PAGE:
IN­SIDER’S VIEW

Sussex Life - - Front Page -

As gen­eral man­ager of Hail­sham Pavil­ion since 2005, Paul Nun­ney knows a thing or two about the lo­cal area. “It has that great small town feel where ev­ery­one knows ev­ery­one,” he says.

The Pavil­ion is a Grade II Listed 1920s build­ing that acts a fo­cal point for the com­mu­nity. “We’re a reg­is­tered char­ity and a the­atre and cinema,” Paul says. “We run our own pro­gramme of events, such as cinema screen­ings, and live satel­lite broad­casts from the Royal Opera House, the Na­tional The­atre and other pres­ti­gious venues.” The Pavil­ion also holds mu­sic, the­atre and dance events through­out the year, so it’s no sur­prise that it’s a reg­u­lar des­ti­na­tion for the lo­cals.

The Pavil­ion’s fu­ture was once un­der threat. Dur­ing the 1960s the orig­i­nal cinema was closed, and for a brief pe­riod the build­ing acted as a bingo hall. It then fell into a state of ne­glect un­til the 1990s, when the mayor at the time, June Bourne, de­cided that some­thing needed to be done. The lo­cal peo­ple ral­lied to­gether, and along with the help of or­gan­i­sa­tions such as the Her­itage Lot­tery Fund, enough money was raised to re­store the Pavil­ion back to its for­mer glory.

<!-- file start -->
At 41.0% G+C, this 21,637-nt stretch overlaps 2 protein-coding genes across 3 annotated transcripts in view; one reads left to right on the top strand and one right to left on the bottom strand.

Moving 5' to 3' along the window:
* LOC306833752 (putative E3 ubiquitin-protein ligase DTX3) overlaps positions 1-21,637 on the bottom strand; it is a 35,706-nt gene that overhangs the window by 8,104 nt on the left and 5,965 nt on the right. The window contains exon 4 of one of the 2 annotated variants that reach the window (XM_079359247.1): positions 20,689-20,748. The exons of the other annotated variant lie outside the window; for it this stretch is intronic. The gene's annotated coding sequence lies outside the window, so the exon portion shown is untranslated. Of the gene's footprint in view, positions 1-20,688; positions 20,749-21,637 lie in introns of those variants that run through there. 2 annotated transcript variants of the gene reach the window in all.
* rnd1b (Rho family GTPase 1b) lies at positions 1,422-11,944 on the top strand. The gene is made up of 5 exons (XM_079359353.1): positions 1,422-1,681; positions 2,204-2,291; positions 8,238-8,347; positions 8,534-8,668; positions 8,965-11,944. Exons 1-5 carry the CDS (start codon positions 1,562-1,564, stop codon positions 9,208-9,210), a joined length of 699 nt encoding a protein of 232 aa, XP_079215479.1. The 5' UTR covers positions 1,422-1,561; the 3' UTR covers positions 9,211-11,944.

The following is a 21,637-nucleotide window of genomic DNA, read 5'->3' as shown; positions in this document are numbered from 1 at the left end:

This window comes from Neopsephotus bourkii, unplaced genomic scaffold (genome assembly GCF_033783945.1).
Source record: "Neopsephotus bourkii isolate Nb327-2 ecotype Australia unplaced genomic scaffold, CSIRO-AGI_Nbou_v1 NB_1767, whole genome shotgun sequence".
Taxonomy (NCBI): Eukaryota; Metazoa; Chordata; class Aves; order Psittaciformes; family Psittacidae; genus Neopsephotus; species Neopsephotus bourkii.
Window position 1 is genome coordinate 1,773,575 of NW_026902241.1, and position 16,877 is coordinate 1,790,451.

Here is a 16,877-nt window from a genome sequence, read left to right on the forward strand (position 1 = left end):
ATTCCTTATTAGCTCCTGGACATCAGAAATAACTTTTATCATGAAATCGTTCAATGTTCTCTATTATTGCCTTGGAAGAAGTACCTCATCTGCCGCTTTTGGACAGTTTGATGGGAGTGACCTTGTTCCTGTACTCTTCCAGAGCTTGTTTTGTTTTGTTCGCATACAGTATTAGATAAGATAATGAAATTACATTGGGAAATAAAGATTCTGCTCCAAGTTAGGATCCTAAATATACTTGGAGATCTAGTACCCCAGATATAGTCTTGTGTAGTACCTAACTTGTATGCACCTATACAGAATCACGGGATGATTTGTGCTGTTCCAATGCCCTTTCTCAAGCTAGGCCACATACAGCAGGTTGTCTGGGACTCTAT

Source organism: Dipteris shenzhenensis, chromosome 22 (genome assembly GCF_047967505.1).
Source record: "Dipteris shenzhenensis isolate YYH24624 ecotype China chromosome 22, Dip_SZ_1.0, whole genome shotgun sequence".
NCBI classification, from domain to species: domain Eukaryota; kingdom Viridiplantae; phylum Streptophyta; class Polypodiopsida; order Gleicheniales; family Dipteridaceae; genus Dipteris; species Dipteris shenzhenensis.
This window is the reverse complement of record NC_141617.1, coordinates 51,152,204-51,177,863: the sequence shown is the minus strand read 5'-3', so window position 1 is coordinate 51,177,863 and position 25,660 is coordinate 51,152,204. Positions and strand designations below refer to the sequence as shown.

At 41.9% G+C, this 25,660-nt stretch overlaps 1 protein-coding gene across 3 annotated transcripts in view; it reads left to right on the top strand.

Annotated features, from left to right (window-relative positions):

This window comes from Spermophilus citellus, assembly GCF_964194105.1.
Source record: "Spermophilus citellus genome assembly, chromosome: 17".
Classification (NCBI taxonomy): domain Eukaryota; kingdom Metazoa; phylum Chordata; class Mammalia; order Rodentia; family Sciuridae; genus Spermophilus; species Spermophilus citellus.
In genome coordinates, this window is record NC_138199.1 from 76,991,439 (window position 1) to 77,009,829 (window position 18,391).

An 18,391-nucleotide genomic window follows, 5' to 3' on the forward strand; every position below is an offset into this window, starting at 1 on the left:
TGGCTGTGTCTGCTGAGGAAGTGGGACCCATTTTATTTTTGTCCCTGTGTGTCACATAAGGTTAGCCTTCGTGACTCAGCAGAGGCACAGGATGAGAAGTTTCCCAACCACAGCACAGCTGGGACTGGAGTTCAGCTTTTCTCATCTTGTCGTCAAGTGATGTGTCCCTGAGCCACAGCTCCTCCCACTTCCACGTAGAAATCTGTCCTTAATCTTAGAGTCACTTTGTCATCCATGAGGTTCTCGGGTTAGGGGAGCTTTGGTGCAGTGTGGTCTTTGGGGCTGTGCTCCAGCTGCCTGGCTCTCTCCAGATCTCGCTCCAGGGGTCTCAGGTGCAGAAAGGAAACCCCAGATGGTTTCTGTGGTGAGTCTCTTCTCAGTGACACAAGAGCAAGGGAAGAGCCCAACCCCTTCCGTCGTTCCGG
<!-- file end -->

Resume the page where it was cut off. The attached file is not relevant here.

This seems to be a prime ex­am­ple of Hail­sham’s fan­tas­tic com­mu­nity spirit, and to­day its suc­cess still rests on the hard work of lo­cal res­i­dents. “We work very closely with schools and clubs, and we are staffed by a ded­i­cated team of vol­un­teers,” says Paul.

“They are fab­u­lous.”

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